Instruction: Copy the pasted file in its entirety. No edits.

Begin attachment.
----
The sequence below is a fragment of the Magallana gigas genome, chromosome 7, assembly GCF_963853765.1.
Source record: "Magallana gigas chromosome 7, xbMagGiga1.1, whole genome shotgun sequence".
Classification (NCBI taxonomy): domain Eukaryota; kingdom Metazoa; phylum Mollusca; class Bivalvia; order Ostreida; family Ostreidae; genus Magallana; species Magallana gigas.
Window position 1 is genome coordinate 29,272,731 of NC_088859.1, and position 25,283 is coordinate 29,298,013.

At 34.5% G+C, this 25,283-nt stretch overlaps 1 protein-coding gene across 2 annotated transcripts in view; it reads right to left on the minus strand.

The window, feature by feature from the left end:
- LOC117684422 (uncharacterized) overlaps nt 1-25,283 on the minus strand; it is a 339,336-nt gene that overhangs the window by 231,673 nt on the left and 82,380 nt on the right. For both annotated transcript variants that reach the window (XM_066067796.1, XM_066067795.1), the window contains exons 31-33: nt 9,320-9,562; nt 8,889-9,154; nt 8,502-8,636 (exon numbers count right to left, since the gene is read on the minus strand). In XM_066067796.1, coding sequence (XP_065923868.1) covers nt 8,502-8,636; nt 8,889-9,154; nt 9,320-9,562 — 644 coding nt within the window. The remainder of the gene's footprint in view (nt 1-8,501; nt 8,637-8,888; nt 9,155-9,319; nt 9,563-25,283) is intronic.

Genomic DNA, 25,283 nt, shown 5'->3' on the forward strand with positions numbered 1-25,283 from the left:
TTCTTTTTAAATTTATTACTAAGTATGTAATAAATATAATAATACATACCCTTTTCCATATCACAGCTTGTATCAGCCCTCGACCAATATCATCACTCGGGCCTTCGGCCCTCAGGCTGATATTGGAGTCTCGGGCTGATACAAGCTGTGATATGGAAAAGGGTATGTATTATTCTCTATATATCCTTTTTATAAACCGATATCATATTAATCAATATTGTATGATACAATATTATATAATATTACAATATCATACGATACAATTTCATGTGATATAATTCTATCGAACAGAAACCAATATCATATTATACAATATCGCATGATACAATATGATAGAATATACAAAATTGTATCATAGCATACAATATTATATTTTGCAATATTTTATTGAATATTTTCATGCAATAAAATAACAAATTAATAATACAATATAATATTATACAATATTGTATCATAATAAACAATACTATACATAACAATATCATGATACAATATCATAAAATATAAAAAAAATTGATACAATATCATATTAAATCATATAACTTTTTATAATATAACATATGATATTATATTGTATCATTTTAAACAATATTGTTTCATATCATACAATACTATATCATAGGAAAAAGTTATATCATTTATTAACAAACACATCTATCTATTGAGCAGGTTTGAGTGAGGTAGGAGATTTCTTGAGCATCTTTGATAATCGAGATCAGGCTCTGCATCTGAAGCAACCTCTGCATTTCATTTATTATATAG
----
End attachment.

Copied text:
The sequence below is a fragment of the Magallana gigas genome, chromosome 7, assembly GCF_963853765.1.
Source record: "Magallana gigas chromosome 7, xbMagGiga1.1, whole genome shotgun sequence".
Classification (NCBI taxonomy): domain Eukaryota; kingdom Metazoa; phylum Mollusca; class Bivalvia; order Ostreida; family Ostreidae; genus Magallana; species Magallana gigas.
Window position 1 is genome coordinate 29,272,731 of NC_088859.1, and position 25,283 is coordinate 29,298,013.

At 34.5% G+C, this 25,283-nt stretch overlaps 1 protein-coding gene across 2 annotated transcripts in view; it reads right to left on the minus strand.

The window, feature by feature from the left end:
- LOC117684422 (uncharacterized) overlaps nt 1-25,283 on the minus strand; it is a 339,336-nt gene that overhangs the window by 231,673 nt on the left and 82,380 nt on the right. For both annotated transcript variants that reach the window (XM_066067796.1, XM_066067795.1), the window contains exons 31-33: nt 9,320-9,562; nt 8,889-9,154; nt 8,502-8,636 (exon numbers count right to left, since the gene is read on the minus strand). In XM_066067796.1, coding sequence (XP_065923868.1) covers nt 8,502-8,636; nt 8,889-9,154; nt 9,320-9,562 — 644 coding nt within the window. The remainder of the gene's footprint in view (nt 1-8,501; nt 8,637-8,888; nt 9,155-9,319; nt 9,563-25,283) is intronic.

Genomic DNA, 25,283 nt, shown 5'->3' on the forward strand with positions numbered 1-25,283 from the left:
TTCTTTTTAAATTTATTACTAAGTATGTAATAAATATAATAATACATACCCTTTTCCATATCACAGCTTGTATCAGCCCTCGACCAATATCATCACTCGGGCCTTCGGCCCTCAGGCTGATATTGGAGTCTCGGGCTGATACAAGCTGTGATATGGAAAAGGGTATGTATTATTCTCTATATATCCTTTTTATAAACCGATATCATATTAATCAATATTGTATGATACAATATTATATAATATTACAATATCATACGATACAATTTCATGTGATATAATTCTATCGAACAGAAACCAATATCATATTATACAATATCGCATGATACAATATGATAGAATATACAAAATTGTATCATAGCATACAATATTATATTTTGCAATATTTTATTGAATATTTTCATGCAATAAAATAACAAATTAATAATACAATATAATATTATACAATATTGTATCATAATAAACAATACTATACATAACAATATCATGATACAATATCATAAAATATAAAAAAAATTGATACAATATCATATTAAATCATATAACTTTTTATAATATAACATATGATATTATATTGTATCATTTTAAACAATATTGTTTCATATCATACAATACTATATCATAGGAAAAAGTTATATCATTTATTAACAAACACATCTATCTATTGAGCAGGTTTGAGTGAGGTAGGAGATTTCTTGAGCATCTTTGATAATCGAGATCAGGCTCTGCATCTGAAGCAACCTCTGCATTTCATTTATTATATAG